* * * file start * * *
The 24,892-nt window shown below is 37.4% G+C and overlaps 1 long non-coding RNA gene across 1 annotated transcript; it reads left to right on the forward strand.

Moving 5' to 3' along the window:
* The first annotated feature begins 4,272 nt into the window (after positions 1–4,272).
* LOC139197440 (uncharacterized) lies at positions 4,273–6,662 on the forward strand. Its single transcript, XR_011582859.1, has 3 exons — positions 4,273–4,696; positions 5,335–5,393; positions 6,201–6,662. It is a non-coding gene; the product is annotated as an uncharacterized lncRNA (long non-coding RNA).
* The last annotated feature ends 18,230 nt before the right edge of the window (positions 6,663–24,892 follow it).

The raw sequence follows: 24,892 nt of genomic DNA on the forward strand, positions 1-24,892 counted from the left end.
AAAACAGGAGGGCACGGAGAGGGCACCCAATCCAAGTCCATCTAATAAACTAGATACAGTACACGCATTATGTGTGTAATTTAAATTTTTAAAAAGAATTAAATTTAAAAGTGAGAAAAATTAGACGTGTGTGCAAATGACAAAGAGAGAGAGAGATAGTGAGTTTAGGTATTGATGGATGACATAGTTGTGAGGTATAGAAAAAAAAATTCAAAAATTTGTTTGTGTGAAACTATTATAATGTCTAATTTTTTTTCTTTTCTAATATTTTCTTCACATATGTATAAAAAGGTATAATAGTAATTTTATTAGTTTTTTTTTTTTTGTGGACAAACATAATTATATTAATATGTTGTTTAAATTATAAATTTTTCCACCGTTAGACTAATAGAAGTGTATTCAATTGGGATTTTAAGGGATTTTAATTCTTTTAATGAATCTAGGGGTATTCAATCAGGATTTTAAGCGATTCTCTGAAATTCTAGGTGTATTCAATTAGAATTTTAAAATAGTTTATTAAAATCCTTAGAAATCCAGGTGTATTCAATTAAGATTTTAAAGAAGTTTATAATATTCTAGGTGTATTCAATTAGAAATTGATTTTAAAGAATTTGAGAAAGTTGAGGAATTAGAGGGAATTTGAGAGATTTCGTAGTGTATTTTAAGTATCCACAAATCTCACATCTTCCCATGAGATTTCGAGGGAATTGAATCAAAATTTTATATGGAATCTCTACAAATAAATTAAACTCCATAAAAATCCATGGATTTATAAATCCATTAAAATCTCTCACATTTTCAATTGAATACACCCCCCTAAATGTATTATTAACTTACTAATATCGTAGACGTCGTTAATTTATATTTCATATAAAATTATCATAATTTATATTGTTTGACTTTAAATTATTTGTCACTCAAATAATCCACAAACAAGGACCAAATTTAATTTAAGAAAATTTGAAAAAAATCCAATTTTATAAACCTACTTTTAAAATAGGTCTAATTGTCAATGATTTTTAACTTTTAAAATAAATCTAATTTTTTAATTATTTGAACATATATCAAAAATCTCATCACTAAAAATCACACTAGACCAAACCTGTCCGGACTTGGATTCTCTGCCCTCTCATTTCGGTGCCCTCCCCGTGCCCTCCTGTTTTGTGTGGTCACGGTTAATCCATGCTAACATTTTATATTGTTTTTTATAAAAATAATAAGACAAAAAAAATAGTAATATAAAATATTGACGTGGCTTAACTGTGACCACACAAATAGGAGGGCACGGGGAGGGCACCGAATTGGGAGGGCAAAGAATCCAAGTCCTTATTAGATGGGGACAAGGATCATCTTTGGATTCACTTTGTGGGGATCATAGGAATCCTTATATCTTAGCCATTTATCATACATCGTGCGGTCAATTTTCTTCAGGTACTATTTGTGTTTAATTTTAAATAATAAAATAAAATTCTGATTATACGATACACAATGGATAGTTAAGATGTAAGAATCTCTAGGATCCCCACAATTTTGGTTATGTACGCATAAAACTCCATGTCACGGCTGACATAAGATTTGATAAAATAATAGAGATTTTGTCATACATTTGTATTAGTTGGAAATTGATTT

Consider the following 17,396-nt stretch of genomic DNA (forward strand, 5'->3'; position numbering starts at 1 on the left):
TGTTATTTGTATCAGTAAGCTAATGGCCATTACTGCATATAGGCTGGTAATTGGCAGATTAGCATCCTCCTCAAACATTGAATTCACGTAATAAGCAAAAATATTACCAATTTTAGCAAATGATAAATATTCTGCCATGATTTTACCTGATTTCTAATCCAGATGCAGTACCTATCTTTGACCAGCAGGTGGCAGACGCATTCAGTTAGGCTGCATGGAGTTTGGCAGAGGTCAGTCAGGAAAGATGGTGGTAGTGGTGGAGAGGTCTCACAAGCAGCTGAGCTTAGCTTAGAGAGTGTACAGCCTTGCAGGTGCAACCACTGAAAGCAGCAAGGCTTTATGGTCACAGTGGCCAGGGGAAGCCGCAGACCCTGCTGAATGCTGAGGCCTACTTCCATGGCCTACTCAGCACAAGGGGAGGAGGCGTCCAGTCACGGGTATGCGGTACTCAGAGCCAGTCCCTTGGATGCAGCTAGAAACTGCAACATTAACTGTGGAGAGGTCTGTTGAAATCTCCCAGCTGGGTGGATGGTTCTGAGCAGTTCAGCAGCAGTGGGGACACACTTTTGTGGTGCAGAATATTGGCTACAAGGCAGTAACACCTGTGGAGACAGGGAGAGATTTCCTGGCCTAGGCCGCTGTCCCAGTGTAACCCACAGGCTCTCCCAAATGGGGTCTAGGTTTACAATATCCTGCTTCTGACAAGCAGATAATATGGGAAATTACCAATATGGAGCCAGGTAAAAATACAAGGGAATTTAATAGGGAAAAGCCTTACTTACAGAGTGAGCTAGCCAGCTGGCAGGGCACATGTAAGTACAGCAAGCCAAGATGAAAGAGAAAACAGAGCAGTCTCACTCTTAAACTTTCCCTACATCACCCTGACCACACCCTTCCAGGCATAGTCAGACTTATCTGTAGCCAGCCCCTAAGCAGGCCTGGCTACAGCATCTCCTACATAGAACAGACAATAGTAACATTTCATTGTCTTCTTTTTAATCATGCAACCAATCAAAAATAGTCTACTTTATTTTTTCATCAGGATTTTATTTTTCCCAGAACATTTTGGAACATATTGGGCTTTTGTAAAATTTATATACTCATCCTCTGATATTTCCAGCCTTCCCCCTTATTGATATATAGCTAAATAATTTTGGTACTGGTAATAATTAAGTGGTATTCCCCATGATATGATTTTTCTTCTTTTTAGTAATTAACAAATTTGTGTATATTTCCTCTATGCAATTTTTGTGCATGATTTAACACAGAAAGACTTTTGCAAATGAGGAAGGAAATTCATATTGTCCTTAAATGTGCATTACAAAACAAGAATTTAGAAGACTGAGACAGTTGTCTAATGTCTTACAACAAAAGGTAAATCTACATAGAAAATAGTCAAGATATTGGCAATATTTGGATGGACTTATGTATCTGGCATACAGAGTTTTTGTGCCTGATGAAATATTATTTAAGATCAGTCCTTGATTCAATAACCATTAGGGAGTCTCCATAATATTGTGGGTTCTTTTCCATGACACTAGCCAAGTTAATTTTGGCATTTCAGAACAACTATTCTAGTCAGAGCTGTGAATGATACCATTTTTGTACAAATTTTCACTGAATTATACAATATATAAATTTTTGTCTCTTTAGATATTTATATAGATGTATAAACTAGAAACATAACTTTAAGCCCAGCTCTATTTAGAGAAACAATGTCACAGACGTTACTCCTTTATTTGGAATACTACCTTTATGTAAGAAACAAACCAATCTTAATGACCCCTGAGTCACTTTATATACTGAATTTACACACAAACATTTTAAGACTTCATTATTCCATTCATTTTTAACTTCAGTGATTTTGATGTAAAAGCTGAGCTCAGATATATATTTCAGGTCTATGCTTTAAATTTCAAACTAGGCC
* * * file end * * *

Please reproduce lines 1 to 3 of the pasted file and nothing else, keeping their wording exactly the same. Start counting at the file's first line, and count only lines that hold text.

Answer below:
The 24,892-nt window shown below is 37.4% G+C and overlaps 1 long non-coding RNA gene across 1 annotated transcript; it reads left to right on the forward strand.

Moving 5' to 3' along the window:
* The first annotated feature begins 4,272 nt into the window (after positions 1–4,272).